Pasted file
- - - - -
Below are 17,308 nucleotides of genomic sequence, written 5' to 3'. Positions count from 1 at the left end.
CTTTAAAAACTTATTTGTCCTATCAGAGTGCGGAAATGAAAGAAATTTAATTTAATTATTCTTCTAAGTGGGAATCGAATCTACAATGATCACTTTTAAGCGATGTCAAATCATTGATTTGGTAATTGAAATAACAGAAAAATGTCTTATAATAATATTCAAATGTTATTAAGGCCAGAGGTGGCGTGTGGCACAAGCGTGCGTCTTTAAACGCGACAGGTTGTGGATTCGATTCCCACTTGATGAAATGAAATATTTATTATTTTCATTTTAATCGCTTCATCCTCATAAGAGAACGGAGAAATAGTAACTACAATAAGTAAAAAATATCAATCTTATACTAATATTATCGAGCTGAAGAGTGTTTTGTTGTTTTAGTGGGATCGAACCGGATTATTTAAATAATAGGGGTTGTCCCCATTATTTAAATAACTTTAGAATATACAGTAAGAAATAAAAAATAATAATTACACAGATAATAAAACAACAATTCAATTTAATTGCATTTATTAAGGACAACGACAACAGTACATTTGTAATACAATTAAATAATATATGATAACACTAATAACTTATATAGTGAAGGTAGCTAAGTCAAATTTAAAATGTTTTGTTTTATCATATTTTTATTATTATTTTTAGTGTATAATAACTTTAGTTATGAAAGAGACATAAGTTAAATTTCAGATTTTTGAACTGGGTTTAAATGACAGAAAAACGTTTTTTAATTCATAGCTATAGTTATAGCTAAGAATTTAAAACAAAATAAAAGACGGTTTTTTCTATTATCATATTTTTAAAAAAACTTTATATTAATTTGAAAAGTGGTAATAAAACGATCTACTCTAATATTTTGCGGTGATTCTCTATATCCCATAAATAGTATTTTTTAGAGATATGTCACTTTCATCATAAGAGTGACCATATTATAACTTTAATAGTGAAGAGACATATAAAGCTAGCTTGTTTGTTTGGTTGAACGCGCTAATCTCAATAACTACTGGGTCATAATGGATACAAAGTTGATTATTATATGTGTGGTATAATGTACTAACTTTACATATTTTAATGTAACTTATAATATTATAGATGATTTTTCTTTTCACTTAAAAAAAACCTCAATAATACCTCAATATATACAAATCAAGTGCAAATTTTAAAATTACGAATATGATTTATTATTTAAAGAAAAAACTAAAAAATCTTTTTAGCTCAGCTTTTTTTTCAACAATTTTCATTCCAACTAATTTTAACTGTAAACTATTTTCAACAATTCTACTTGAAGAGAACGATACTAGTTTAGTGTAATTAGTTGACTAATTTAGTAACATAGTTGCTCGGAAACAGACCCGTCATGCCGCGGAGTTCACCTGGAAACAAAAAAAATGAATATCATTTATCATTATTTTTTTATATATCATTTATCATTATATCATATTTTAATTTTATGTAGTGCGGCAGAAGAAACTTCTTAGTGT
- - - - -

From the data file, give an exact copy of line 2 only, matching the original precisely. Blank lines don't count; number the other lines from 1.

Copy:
CTTTAAAAACTTATTTGTCCTATCAGAGTGCGGAAATGAAAGAAATTTAATTTAATTATTCTTCTAAGTGGGAATCGAATCTACAATGATCACTTTTAAGCGATGTCAAATCATTGATTTGGTAATTGAAATAACAGAAAAATGTCTTATAATAATATTCAAATGTTATTAAGGCCAGAGGTGGCGTGTGGCACAAGCGTGCGTCTTTAAACGCGACAGGTTGTGGATTCGATTCCCACTTGATGAAATGAAATATTTATTATTTTCATTTTAATCGCTTCATCCTCATAAGAGAACGGAGAAATAGTAACTACAATAAGTAAAAAATATCAATCTTATACTAATATTATCGAGCTGAAGAGTGTTTTGTTGTTTTAGTGGGATCGAACCGGATTATTTAAATAATAGGGGTTGTCCCCATTATTTAAATAACTTTAGAATATACAGTAAGAAATAAAAAATAATAATTACACAGATAATAAAACAACAATTCAATTTAATTGCATTTATTAAGGACAACGACAACAGTACATTTGTAATACAATTAAATAATATATGATAACACTAATAACTTATATAGTGAAGGTAGCTAAGTCAAATTTAAAATGTTTTGTTTTATCATATTTTTATTATTATTTTTAGTGTATAATAACTTTAGTTATGAAAGAGACATAAGTTAAATTTCAGATTTTTGAACTGGGTTTAAATGACAGAAAAACGTTTTTTAATTCATAGCTATAGTTATAGCTAAGAATTTAAAACAAAATAAAAGACGGTTTTTTCTATTATCATATTTTTAAAAAAACTTTATATTAATTTGAAAAGTGGTAATAAAACGATCTACTCTAATATTTTGCGGTGATTCTCTATATCCCATAAATAGTATTTTTTAGAGATATGTCACTTTCATCATAAGAGTGACCATATTATAACTTTAATAGTGAAGAGACATATAAAGCTAGCTTGTTTGTTTGGTTGAACGCGCTAATCTCAATAACTACTGGGTCATAATGGATACAAAGTTGATTATTATATGTGTGGTATAATGTACTAACTTTACATATTTTAATGTAACTTATAATATTATAGATGATTTTTCTTTTCACTTAAAAAAAACCTCAATAATACCTCAATATATACAAATCAAGTGCAAATTTTAAAATTACGAATATGATTTATTATTTAAAGAAAAAACTAAAAAATCTTTTTAGCTCAGCTTTTTTTTCAACAATTTTCATTCCAACTAATTTTAACTGTAAACTATTTTCAACAATTCTACTTGAAGAGAACGATACTAGTTTAGTGTAATTAGTTGACTAATTTAGTAACATAGTTGCTCGGAAACAGACCCGTCATGCCGCGGAGTTCACCTGGAAACAAAAAAAATGAATATCATTTATCATTATTTTTTTATATATCATTTATCATTATATCATATTTTAATTTTATGTAGTGCGGCAGAAGAAACTTCTTAGTGT